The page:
Out of Poverty
Sweatshops in the Global Economy
- Author: Benjamin Powell, The Free Market Institute, Texas Tech University
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This book provides a comprehensive defense of third-world sweatshops. It explains how these sweatshops provide the best available opportunity to workers and how they play an important role in the process of development that eventually leads to better wages and working conditions. Using economic theory, the author argues that much of what the anti-sweatshop movement has agitated for would actually harm the very workers they intend to help by creating less desirable alternatives and undermining the process of development. Nowhere does this book put 'profits' or 'economic efficiency' above people. Improving the welfare of poorer citizens of third world countries is the goal, and the book explores which methods best achieve that goal. Out of Poverty will help readers understand how activists and policy makers can help third world workers.Read more
- Systematically uses economic theory in a way that should be accessible to both lay people and academics
- Written to appeal to people across a wide ideological spectrum
- Inaugural book in Cambridge Studies in Economics, Choice, and Society, edited by Peter J. Boettke and Timur Kuran, a new interdisciplinary series of theoretical and empirical research focusing on individual choice, institutions, and social outcomes
- A Choice Outstanding Academic Title 2015
Reviews & endorsements
'This eloquent book makes the compassionate case for sweatshops in poor countries as what poor workers voluntarily select as employers because they are better than the alternatives. It is uncommonly clear in this book that the economists' case for sweatshops is based on what's best for the workers, not what's best for efficiency or profits or First World consumers.' William Easterly, Co-Director, Development Research Institute, New York University, and author of The White Man's Burden and The Elusive Quest for GrowthSee more reviews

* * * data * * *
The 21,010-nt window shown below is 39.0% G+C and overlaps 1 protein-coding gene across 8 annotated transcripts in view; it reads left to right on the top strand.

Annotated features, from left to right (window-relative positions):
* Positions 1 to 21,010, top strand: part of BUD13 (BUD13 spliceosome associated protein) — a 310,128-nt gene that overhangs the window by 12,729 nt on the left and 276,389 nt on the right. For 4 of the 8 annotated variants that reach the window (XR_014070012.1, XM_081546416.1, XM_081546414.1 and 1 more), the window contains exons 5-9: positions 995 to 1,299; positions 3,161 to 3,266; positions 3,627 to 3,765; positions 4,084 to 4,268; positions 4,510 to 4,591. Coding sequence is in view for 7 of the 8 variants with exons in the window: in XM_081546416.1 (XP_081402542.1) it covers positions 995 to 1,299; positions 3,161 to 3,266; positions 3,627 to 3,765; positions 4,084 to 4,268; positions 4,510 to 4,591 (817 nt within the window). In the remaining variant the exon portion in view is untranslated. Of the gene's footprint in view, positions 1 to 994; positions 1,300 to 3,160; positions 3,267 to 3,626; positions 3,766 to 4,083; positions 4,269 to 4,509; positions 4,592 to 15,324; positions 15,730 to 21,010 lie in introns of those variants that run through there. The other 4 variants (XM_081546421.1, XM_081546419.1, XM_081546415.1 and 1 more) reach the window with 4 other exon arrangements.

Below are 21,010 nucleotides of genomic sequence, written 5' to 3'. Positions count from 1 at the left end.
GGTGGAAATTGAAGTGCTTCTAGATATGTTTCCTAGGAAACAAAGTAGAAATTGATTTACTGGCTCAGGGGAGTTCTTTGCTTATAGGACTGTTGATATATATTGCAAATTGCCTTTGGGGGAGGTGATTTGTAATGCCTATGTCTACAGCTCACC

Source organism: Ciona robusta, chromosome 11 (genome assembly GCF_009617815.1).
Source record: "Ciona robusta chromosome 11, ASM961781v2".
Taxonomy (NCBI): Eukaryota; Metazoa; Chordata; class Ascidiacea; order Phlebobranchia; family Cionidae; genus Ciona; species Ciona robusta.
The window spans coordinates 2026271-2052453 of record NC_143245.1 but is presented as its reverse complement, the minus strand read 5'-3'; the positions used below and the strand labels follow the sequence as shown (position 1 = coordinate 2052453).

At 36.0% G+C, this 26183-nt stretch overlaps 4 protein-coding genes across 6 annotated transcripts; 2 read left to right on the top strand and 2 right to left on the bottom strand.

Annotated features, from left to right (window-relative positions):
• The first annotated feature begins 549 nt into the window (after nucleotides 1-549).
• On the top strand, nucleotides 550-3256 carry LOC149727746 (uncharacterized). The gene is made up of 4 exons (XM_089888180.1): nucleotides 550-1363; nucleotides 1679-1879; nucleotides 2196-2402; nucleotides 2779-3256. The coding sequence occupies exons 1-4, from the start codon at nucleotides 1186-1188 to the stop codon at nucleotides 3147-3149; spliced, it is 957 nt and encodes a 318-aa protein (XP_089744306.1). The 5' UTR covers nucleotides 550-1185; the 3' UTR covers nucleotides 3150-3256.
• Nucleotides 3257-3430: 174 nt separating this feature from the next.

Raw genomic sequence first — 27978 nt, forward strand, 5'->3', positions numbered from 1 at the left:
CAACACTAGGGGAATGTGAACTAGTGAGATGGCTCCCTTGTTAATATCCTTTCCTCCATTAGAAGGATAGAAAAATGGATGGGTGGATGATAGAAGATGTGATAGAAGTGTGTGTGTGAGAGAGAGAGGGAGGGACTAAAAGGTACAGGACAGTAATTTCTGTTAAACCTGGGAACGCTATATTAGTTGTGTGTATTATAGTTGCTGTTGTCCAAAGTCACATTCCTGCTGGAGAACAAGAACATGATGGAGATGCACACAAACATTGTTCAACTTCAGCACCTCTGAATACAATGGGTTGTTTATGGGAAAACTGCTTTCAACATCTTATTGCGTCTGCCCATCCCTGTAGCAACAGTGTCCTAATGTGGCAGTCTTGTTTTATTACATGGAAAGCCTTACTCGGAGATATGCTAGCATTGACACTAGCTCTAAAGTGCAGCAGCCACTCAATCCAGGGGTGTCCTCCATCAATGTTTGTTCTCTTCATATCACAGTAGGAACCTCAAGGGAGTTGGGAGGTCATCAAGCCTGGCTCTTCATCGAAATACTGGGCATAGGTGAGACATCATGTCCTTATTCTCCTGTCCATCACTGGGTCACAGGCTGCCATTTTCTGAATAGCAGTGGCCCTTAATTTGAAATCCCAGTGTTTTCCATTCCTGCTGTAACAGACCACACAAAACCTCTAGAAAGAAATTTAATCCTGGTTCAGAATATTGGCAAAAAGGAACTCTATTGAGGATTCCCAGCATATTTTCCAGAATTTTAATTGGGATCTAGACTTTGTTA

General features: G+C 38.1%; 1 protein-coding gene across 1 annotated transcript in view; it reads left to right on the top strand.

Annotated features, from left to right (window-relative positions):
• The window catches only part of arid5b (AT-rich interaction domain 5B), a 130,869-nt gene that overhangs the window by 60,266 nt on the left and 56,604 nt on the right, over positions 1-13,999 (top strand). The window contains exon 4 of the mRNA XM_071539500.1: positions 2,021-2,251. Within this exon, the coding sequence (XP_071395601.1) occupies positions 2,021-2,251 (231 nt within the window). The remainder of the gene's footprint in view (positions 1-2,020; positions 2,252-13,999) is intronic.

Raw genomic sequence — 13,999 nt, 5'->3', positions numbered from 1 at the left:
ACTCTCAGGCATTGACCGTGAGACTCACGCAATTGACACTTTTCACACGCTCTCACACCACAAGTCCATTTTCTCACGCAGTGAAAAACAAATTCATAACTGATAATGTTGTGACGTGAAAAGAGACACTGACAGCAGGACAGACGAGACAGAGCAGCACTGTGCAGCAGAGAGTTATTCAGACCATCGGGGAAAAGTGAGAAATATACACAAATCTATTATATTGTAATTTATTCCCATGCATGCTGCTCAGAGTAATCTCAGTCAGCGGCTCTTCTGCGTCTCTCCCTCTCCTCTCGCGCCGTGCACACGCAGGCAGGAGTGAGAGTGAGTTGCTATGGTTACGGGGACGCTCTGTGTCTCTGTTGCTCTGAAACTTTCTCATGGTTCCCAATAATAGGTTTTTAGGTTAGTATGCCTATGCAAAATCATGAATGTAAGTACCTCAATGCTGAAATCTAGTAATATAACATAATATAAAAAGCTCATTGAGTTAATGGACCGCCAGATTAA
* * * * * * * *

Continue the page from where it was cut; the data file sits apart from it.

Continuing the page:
'Ben Powell has written a brilliant and thought-provoking book on sweatshops. He challenges a number of critical beliefs about them which, although springing from concern about the poor, lead to policies that will harm the poor. No policymakers, especially in aid and development agencies like USAID and UNDP, can afford to ignore this masterly book.' Jagdish Bhagwati, Columbia University, and author of In Defense of Globalization
'The term 'sweatshops' is a dirty word to students on American campuses and activists around the world, implying exploited workers toiling in horrible conditions for long hours at low pay. Powell's splendid new book gives us another perspective: how workers view sweatshops as an opportunity for improving their economic condition. Indeed, countless Americans, Japanese, and others enjoy their high standard of today living because their grandmothers and grandfathers worked in sweatshops a century ago.' Douglas Irwin, Dartmouth College, and author of Free Trade Under Fire
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- Date Published: April 2014
- format: Adobe eBook Reader
- isbn: 9781139898720
- contains: 9 b/w illus. 6 tables
- availability: This ISBN is for an eBook version which is distributed on our behalf by a third party.
Table of Contents
2. The anti-sweatshop movement
3. The economics of sweatshop wage determination
4. Don't cry for me Kathie Lee: how sweatshop wages compare to alternatives
5. Health, safety, and working conditions laws
6. Save the children?
7. Is it ethical to buy sweatshop products?
8. A history of sweatshops, 1780–2010
9. The process of economic development
10. What good can activists do?
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